God the Potter, III. Vessels for Glory, Vessels for Wrath

Has the potter no right over the clay, to make out of the same lump one vessel for honorable use and another for dishonorable use? What if God, desiring to show his wrath and to make known his power, has endured with much patience vessels of wrath prepared for destruction, in order to make known the riches of his glory for vessels of mercy, which he has prepared beforehand for glory? (Romans 9:21-23).

Before we begin, we must realize that it is only once we have laid ourselves out before the Creator in proper humility that we can begin to grasp the weight and purpose of this text. Yet, some who would understand this text come to it arrogantly and, instead of making themselves students, place themselves in the seat of the Judge and walk away declaring, “It cannot be; I will not accept it.” Others (with whom I must admit my former association), come to this text and leave it arrogantly, having comprehended the truths therein that others have refused and use it as a propagation for their own “superior” understanding. Then there are the holy ones, who by the power of the Holy Spirit understand the truths of this text and cry out, “Lord, thou art the Potter; I am but an earthen vessel manipulated by thine hand.” It is only by these that the truths of this text have been properly understood.

Now, the Scripture declares to us that all humans are but a lump of clay to the Creator. Out of this clay, by his good pleasure, he creates some vessels that are honorable, and he creates some that are dishonorable. The vessels that are created for honor are not honorable because of their superior clay-ness or their beautiful craftsmanship (though this cannot be denied) but because of what they contain, viz. the unmerited mercy of God. Likewise, the vessels that are created for dishonor are not dishonorable because of their inferior composition or their shoddy craftsmanship but because of what they contain, viz. the wrath of God poured out against sin.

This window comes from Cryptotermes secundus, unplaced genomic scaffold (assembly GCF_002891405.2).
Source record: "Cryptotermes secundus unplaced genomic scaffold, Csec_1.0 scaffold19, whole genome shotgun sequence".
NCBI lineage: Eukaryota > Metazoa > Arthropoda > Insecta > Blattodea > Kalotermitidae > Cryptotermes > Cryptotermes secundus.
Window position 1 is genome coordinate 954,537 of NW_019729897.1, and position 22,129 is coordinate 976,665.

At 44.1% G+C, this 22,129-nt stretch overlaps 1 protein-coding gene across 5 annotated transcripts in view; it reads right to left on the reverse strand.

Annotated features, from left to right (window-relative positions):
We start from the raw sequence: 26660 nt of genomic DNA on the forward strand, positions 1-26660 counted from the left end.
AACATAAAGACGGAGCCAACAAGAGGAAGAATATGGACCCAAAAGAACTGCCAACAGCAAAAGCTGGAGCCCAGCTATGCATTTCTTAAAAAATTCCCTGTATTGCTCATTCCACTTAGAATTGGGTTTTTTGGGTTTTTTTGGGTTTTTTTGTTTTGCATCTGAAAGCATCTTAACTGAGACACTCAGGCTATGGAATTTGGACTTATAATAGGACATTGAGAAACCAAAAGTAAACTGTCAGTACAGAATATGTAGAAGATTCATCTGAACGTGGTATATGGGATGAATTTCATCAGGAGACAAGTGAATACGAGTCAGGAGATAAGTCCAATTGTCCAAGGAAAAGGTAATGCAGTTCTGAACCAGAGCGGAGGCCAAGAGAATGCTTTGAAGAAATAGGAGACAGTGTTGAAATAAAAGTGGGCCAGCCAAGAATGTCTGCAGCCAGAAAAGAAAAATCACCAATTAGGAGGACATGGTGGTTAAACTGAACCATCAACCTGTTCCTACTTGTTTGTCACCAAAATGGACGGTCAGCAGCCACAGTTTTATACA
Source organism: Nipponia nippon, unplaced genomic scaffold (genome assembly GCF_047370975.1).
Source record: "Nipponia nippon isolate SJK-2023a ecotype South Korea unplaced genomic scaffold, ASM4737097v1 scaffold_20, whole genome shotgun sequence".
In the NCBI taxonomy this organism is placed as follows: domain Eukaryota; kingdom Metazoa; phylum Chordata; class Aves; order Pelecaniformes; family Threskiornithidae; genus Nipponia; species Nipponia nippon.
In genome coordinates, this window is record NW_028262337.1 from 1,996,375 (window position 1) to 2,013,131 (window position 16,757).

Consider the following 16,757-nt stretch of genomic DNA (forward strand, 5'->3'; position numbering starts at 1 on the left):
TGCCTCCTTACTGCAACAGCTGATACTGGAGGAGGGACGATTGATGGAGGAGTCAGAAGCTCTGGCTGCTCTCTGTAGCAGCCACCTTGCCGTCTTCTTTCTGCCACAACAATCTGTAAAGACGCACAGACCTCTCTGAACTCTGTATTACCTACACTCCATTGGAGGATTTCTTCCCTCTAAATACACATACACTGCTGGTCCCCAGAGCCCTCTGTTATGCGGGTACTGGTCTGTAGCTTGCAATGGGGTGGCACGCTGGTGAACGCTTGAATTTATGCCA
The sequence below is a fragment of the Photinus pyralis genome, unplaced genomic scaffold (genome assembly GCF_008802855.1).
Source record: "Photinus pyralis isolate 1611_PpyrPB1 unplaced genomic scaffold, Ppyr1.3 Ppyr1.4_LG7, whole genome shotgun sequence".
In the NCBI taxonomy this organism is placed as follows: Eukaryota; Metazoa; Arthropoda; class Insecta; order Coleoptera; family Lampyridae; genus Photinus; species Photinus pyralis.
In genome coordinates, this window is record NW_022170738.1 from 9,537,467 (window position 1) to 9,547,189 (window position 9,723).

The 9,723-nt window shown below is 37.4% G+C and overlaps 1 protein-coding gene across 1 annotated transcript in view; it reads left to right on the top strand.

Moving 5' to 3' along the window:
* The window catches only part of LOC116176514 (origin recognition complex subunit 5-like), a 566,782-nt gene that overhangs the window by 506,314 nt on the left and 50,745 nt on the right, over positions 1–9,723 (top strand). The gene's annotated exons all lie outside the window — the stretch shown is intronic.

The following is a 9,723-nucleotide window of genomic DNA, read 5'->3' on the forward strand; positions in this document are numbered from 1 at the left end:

Both vessels, the honorable and the dishonorable, share one commonality—they both declare the glory of God by manifesting his attributes. In the dishonorable vessels, God makes known his wrath and his power by utterly destroying them for their transgressions. In the honorable vessels, God, through the blood and righteousness of Jesus Christ, makes known the glorious depths of his mercy by withholding his hand of just wrath from them and then by placing those vessels in the place of honor for which they were prepared. To some he gives their just desserts; to the others he gives everything that they do not deserve.

What if God did all this—what if he has endured with great patience the wickedness of all those who are in the world who will not worship him in Spirit and in Truth to demonstrate to those whom he has chosen before the foundation of the world and whom he has prepared for glory the riches of his glory and the depths of his mercy? If we knew this and accepted it, I believe that we who are vessels of mercy would be extremely humble, gracious to others, and grateful to God for not destroying us and for granting us his glorious mercy.

Next: God the Potter, IV. Mercy to the Jews and Gentiles



Categories: Fridy Night Bible Study

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2 replies

  1. To some he gives their just desserts; to the others he gives everything that they do not deserve.

    A terrific, and very helpful line.

    You are correct in stating the humility that Biblical Calvinism produces in its adherents. We are but clay, deserving of hell, upon whom the grace of God has been extended for no reason other than for His own glory. May we never forget that, and may be continually be thankful, offering Him praise for the glorious gospel of grace.

    Like

  2. @Nathan

    Thank you as always, brother, for your insightful and encouraging comments. I pray for myself that I might remember continually the truths of the text and be a humble and grateful person at all times. God bless.

    Like

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